Food companies and retailers have come under heavy fire for the plastic waste they are accused of generating.
Yet is this fair? Without plastic packaging it would be impossible to transport food hygienically to millions of homes. Think of the waste and danger to health - and the consequent increase in food prices.
Also, plastic is made from a by-product of oil which used to be wasted, so it makes environmental sense to use it.
The only problem with plastic is that it can lie around for decades if it gets into the environment, but my company has an effective answer to this.
We supply a formulation called D2w that can be included at the manufacturing stage and makes plastic self-destruct on land or in water at the end of its service life. This form of plastic is known as oxo-biodegradable.
The D2w breaks the molecular chains in plastic and converts it into a material that is no longer a plastic but can be bio-assimilated by micro-organisms found in the environment. It simulates the way nature disposes of wastes such as leaves and straw, but much more quickly.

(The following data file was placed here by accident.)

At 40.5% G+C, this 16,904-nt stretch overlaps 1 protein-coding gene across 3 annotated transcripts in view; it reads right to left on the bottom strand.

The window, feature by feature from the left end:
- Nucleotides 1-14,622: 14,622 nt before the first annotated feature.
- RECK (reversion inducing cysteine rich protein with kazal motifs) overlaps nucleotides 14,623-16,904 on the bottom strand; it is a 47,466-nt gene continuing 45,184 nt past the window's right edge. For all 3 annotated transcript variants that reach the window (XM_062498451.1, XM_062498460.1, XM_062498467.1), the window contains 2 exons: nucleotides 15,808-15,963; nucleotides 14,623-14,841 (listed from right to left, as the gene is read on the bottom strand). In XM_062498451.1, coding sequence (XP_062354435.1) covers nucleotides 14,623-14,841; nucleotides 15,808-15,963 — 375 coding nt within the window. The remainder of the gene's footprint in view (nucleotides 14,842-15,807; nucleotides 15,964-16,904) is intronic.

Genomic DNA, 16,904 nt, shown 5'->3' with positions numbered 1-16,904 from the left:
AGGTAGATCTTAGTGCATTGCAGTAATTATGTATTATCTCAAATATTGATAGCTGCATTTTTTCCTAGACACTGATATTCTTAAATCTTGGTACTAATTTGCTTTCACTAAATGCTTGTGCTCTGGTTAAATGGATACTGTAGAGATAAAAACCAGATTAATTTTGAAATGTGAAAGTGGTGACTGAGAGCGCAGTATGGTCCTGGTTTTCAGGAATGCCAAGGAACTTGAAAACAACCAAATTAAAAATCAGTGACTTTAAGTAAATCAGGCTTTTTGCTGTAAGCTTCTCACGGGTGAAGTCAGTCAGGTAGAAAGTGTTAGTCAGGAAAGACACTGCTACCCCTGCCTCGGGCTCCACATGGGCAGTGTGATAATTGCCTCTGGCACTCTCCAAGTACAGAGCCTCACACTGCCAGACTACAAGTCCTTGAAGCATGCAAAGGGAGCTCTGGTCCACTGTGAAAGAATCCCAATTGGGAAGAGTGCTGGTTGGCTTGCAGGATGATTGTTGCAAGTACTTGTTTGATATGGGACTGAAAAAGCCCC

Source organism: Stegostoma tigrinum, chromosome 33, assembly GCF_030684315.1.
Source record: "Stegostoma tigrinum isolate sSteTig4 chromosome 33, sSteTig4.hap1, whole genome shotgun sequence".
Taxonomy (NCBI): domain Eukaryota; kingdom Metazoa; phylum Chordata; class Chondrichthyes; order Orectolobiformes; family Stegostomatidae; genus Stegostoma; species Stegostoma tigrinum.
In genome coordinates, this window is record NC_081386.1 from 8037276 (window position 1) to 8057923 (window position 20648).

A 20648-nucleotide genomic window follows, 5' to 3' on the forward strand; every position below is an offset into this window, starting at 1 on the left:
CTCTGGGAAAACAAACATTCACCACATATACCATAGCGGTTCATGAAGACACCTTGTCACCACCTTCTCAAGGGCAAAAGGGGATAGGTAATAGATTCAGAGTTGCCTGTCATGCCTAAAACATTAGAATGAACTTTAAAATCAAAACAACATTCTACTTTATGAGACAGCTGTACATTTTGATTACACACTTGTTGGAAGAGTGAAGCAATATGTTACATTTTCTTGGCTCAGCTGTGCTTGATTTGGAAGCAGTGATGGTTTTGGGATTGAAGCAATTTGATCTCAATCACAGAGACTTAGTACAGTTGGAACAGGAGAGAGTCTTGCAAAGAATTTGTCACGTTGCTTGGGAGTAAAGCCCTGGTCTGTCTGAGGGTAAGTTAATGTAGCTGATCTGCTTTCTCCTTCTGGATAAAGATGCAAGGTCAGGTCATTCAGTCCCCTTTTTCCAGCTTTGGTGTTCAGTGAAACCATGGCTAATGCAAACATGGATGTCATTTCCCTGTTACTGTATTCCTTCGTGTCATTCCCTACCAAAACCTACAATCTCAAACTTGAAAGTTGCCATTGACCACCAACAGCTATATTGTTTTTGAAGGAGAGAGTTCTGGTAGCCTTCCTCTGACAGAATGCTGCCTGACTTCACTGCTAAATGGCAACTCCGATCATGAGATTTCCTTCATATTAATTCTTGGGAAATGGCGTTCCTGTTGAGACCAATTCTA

It can be made to degrade from as little as six months onwards, leaving no fragments, and without emitting methane when buried in landfill. It can also be recycled with other oil-based plastics and can be incinerated for high energy-recovery. It has been certified safe for food contact and is not eco-toxic.
Oxo-biodegradable plastic can be made with the same machinery and workforce as ordinary plastic so there is no need to disrupt the supply chain and little or no on-cost. It is being used by retail chains and food groups around the world, and last year we sold enough to make five billion plastic products.
Within the UK, Tesco and The Co-operative Group are using it for packaging. Other users include Linda McCartney Foods and the Bimbo Group, one of the largest bakeries in the world.
It scores highly in alleviating the environmental worry factor and offers an effective, workable and low-cost solution.
Michael Laurier is CEO of Symphony Environmental Technologies. www.degradable.net.